SE Asia (W)rap(-up)

As I sit here procrastinating and writing about the traveling I did months and months ago, it struck me that I never finished writing about the traveling I did months and months and months ago. IE Thailand. The last thing I wrote about with regards to Thailand was finishing up my Open Water PADI certificate and heading to Koh Phangan for the Full Moon silliness. This is the party that they put into The Beach with Leonardo and is supposedly on every SE Asia backpacker’s radar. Accordingly, I expected it to be totally wack, but thought it was worth a look see anyways. As long as I keep my expectations low it should still be a good time. I do love to boogie, after all. Finding somewhere to sleep was going to be an issue though, as most of the accommodations are booked well in advance, and they even have the gall to require a minimum stay of several days. Nah, I wasn’t down. I figured I would just keep paying for my beach shack on Koh Tao and leave all my shit there, hop over for the night, sleep on the beach/if at all, and just come back the next day. The only downside is that I had wanted to go onward/further south to Koh Samui afterwards, and seeing as Koh Pha-Ngan was in between the other two islands, my plan involved a good deal of backtracking. Oh well.

But as luck would have it, I ended up having not one, but two options for accommodations. The details are now fuzzy, but I somehow fell in with these two German girls, Julia and Kathi. Julia was also getting her Open Water certificate and we must have just started chatting in one of my post-dive hazes. We ended up having dinner together, along with another American Matt, who was getting his Dive Master license/certificate. Or maybe they were having dinner and I just bumped into them. Whatever. But we hung a few more times and it turned out that the two girls had some Frenchmen that they had met earlier supposedly book them a room in a bungalow on Koh Pha-Ngan for a pretty cheap price and, after some discussion, were ok with me staying with them. A very circumspect arrangement all and all, but not any more so than my original plan. The Italian girl that I met a few days prior had also said that I could potentially stay with her, but she was planning to split the room with some Russian girl she met on some forum or another and wasn’t sure that person would be ok with. Never had I felt more part of an international community or flew so much by the seat of my pants. It’s all good though because FULL MOON PARTY.

The Frenchmen turned out to be real, one or both of which are teachers back in France and the accommodations they found were not particularly fancy, and the beach was quite muddy, but goddamn there was air-conditioning. There was some chilling, mellow international drinking, and sunset/moonrise watching. I then caught a shared taxi/truck down to the southern tip of the island where the festivities were about to pop off.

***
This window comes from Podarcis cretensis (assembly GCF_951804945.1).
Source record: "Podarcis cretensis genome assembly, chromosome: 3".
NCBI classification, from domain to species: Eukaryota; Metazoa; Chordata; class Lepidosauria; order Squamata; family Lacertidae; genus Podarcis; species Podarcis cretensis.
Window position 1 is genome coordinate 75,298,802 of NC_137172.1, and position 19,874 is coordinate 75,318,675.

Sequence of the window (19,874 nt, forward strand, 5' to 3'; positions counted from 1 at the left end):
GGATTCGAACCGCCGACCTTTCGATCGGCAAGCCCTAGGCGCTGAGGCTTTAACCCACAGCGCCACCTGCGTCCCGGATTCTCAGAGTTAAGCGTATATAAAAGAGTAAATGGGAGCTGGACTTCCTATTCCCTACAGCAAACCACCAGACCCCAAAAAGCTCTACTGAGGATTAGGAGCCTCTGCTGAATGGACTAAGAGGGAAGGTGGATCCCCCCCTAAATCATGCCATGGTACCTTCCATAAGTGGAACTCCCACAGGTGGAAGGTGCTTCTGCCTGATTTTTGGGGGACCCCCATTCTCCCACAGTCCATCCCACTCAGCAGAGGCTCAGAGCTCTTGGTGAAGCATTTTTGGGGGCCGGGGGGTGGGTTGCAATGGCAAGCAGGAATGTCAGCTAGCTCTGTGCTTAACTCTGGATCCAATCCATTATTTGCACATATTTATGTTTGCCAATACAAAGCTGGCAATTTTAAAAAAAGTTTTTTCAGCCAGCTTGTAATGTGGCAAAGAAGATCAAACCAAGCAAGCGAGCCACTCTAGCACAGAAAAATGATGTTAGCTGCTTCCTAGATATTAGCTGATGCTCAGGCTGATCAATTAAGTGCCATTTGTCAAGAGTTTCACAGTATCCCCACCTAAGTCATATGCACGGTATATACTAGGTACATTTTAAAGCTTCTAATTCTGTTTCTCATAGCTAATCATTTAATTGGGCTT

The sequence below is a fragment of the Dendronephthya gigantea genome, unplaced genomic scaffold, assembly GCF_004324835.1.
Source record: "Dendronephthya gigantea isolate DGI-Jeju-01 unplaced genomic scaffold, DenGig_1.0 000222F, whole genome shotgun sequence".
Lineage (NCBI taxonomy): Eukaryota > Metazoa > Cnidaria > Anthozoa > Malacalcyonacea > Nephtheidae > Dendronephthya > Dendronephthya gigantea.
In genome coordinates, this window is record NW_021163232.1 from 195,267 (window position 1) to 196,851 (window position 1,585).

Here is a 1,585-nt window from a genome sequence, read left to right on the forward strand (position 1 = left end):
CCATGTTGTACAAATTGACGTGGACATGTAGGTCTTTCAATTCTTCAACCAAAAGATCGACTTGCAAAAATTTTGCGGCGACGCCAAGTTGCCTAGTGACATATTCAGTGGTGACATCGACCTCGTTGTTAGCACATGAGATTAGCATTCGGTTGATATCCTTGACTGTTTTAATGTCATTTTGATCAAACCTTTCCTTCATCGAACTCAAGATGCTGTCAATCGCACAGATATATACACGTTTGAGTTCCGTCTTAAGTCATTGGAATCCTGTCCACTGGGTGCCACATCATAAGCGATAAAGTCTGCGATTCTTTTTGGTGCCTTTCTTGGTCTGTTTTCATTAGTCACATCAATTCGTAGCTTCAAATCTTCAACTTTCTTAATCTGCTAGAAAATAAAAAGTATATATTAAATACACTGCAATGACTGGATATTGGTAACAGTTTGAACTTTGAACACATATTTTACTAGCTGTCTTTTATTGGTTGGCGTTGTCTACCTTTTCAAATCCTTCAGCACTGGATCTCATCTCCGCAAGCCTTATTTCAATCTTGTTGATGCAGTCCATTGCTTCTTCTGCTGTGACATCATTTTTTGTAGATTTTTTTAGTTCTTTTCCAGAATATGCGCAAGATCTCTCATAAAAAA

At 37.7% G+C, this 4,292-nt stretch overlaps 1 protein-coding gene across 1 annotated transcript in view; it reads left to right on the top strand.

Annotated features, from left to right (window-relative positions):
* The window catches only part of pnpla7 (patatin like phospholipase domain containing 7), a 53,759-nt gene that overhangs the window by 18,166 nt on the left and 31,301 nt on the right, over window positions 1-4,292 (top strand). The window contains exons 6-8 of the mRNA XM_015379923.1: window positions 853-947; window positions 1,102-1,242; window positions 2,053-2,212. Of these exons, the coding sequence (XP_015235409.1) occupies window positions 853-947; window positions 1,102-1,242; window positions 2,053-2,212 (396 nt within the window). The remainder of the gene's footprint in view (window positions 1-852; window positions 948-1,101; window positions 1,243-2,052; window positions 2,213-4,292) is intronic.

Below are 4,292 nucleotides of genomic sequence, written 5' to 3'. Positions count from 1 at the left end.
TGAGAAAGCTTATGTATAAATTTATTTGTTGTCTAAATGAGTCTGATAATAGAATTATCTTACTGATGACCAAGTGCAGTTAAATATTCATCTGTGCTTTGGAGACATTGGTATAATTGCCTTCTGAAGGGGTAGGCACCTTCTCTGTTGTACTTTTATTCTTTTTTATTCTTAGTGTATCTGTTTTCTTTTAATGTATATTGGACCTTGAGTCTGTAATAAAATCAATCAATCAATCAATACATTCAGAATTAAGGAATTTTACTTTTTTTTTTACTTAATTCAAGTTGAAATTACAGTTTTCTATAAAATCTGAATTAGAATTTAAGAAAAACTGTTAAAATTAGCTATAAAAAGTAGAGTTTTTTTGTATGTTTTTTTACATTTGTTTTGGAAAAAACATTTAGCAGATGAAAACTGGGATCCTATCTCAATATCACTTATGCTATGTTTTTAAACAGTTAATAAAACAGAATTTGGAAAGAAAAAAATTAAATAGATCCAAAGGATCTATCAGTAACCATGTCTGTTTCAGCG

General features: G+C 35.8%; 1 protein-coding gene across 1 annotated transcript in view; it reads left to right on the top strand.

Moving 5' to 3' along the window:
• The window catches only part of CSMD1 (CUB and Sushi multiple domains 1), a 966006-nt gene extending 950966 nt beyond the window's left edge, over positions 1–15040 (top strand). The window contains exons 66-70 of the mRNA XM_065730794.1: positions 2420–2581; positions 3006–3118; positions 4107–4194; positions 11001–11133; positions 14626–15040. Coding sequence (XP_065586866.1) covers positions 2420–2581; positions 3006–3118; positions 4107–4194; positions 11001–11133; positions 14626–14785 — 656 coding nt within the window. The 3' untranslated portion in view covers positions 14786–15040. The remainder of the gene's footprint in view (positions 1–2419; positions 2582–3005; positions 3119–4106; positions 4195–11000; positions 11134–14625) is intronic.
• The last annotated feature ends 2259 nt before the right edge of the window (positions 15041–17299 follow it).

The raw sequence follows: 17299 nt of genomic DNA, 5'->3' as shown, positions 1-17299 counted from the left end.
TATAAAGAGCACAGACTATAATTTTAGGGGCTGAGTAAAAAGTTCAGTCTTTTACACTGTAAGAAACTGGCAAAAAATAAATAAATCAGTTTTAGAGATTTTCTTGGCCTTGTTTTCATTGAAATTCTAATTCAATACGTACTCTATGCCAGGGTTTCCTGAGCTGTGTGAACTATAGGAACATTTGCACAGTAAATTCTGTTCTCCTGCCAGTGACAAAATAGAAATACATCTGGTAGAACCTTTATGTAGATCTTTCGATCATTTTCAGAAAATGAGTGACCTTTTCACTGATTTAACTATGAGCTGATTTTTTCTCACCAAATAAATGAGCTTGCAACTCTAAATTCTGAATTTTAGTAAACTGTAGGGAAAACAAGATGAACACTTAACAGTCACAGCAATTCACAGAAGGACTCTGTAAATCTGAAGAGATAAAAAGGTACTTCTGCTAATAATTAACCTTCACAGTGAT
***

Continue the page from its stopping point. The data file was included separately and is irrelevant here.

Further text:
Without going into useless details that you don’t care about, I’ll just say that the FMP is probably the largest gathering of drunk and otherwise intoxicated people I’ve ever been a part of. The entire mini-isthmus was a throbbing mass of humanity moving to a variety of EDM/Euro-techno beats. Every 50 yards there would be a different bar/club opened to the sands and/or with a pavilion extension and people just wandered along in an euphoric stumble. I’ve never seen the Beach, but I’d imagine the demographic isn’t quite what the movie implies. There was the usual complement of clueless lookings kiddos and past-middle-age white dudes still clinging to their hippie dreams and skeezying on everything in their path. But overall, it was a bit too hectic/bewildering for me to put down my guard and really enjoy myself. I suppose some people may be better at cutting loose, but when there are so uncontrollable/unknowable factors I try to keep my wits about me. Plus no one wants to be stepping on used needles. I imagine it was a lot chiller of a scene before the good ol’ media got ahold of it. Paradoxically, by making the whole SE Asia experience more accessible and generally more “safe,” all the tourism infrastructure has just imported issues that we have in the “first world.” I’d imagine that back when it was an adventure just to get to this beach there would have been a much greater vibe of trust and comradeship, a measure of self-selection if you will. It was an above par experience overall, minus the skanky British young women who were giving us some inexplicable grief on the way back to the bungalow. They were deeply offended that we didn’t want to chat with them, and filled up the ride with loudly whispered threats and anti-German remarks. It would have been amusing if not for the sheer overwhelming meanness of it all. And the fact that it came mighty close to an actual physical altercation.